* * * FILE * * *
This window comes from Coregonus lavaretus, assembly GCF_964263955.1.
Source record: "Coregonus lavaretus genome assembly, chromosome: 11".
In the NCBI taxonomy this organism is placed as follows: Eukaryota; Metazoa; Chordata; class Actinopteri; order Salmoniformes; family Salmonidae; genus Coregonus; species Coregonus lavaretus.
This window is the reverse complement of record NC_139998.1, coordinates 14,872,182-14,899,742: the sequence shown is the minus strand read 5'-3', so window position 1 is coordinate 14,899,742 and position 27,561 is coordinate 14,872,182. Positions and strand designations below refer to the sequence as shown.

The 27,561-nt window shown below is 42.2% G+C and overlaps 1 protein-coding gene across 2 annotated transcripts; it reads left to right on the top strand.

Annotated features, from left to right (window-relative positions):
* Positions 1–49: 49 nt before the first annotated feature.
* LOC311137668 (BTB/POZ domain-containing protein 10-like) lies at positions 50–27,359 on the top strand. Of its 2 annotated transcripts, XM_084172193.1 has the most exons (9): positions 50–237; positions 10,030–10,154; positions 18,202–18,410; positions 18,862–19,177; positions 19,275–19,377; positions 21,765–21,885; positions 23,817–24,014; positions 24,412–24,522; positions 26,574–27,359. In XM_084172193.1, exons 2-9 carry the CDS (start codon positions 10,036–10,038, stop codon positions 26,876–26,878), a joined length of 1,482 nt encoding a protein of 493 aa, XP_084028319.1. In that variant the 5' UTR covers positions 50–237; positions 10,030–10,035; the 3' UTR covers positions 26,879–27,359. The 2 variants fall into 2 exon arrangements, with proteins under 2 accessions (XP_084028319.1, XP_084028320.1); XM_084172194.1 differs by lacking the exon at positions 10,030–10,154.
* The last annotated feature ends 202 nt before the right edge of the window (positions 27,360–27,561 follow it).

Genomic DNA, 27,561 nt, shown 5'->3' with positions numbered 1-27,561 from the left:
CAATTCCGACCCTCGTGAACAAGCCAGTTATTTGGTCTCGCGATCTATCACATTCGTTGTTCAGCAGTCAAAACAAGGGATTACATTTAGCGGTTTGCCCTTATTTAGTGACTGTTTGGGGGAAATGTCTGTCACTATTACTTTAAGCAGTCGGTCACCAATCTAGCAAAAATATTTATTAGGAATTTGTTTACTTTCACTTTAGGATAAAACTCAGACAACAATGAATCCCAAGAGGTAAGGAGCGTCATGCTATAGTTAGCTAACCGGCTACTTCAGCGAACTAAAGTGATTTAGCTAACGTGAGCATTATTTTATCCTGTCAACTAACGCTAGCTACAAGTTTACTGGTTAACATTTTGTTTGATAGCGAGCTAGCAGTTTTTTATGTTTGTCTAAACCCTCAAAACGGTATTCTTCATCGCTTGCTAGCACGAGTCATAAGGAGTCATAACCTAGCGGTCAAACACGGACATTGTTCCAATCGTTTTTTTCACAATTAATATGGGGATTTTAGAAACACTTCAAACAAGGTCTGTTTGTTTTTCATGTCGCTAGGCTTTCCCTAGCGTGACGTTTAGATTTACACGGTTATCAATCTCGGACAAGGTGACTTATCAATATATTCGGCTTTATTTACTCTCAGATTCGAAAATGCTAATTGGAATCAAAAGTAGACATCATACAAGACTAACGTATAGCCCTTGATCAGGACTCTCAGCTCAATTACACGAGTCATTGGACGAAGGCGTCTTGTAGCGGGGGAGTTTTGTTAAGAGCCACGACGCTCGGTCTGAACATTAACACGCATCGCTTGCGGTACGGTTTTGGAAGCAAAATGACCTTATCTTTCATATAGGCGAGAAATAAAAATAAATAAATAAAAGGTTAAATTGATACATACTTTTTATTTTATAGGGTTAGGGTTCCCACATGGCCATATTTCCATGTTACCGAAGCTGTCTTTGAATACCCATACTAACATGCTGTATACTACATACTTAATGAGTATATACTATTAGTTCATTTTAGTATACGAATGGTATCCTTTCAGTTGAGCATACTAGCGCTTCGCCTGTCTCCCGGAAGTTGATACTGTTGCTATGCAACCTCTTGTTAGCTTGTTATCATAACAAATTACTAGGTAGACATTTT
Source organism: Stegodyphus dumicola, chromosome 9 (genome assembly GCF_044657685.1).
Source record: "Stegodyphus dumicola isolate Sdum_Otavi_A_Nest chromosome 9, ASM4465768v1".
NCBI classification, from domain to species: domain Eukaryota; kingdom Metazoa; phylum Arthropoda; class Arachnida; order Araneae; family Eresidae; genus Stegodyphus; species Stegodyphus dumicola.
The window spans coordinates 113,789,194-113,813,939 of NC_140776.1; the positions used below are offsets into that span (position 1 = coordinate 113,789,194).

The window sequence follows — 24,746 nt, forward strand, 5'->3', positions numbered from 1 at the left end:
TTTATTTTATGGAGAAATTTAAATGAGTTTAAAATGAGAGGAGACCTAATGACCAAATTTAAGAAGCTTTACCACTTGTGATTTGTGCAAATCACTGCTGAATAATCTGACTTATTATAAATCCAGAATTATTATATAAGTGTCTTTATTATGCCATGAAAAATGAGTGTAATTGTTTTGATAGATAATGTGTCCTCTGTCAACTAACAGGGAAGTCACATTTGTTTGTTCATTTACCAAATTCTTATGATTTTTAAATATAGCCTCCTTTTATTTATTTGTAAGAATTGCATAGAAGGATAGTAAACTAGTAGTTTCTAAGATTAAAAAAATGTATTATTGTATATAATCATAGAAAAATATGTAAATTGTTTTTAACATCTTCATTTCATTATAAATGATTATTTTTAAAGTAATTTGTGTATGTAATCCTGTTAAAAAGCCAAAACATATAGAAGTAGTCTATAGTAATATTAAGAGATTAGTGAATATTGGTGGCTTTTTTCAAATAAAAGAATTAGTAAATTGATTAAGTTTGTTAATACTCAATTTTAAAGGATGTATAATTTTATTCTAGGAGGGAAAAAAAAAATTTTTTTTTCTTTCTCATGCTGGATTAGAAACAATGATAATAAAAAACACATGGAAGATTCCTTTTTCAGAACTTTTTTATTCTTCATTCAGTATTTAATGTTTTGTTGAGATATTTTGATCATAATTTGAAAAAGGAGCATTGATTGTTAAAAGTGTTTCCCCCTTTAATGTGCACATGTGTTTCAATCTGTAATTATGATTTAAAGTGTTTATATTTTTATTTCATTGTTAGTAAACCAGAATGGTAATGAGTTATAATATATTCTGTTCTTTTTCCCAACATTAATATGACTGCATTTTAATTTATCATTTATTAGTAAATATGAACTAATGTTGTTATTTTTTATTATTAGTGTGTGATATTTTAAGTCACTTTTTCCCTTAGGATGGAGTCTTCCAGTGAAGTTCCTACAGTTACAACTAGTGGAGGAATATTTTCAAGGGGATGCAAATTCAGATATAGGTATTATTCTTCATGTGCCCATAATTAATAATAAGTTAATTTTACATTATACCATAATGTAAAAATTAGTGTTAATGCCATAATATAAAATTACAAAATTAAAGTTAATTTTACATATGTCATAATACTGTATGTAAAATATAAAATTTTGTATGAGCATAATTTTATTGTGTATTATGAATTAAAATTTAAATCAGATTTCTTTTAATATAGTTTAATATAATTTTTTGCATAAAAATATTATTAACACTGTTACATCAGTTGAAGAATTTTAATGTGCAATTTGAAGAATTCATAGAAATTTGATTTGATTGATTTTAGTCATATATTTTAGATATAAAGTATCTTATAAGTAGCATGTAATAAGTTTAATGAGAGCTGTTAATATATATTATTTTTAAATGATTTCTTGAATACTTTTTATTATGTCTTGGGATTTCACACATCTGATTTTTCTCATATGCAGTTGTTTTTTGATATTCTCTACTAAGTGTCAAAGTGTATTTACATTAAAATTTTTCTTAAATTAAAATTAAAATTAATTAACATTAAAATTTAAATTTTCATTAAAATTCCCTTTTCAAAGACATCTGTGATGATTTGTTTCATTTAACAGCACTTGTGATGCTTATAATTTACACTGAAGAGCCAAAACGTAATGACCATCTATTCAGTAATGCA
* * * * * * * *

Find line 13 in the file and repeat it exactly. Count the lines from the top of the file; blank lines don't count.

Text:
Source record: "Stegodyphus dumicola isolate Sdum_Otavi_A_Nest chromosome 9, ASM4465768v1".